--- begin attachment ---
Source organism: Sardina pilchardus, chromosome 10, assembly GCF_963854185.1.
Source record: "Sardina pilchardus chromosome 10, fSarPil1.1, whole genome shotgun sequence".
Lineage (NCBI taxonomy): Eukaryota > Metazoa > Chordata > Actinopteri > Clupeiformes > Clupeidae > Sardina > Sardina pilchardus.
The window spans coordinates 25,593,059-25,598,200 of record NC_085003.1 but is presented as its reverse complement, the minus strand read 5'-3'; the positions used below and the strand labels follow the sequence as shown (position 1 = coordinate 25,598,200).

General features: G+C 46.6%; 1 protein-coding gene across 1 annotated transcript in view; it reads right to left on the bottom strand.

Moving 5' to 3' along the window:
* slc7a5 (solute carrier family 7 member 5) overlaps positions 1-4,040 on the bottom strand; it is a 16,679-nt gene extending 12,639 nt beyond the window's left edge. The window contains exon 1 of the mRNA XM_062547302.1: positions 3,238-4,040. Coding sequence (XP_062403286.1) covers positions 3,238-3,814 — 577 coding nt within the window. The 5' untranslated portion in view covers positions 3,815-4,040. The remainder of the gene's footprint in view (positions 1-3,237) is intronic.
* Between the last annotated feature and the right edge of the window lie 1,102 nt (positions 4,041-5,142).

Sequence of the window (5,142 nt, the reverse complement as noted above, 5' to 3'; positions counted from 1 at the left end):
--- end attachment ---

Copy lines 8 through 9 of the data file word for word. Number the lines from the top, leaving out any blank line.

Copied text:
* Between the last annotated feature and the right edge of the window lie 1,102 nt (positions 4,041-5,142).

Sequence of the window (5,142 nt, the reverse complement as noted above, 5' to 3'; positions counted from 1 at the left end):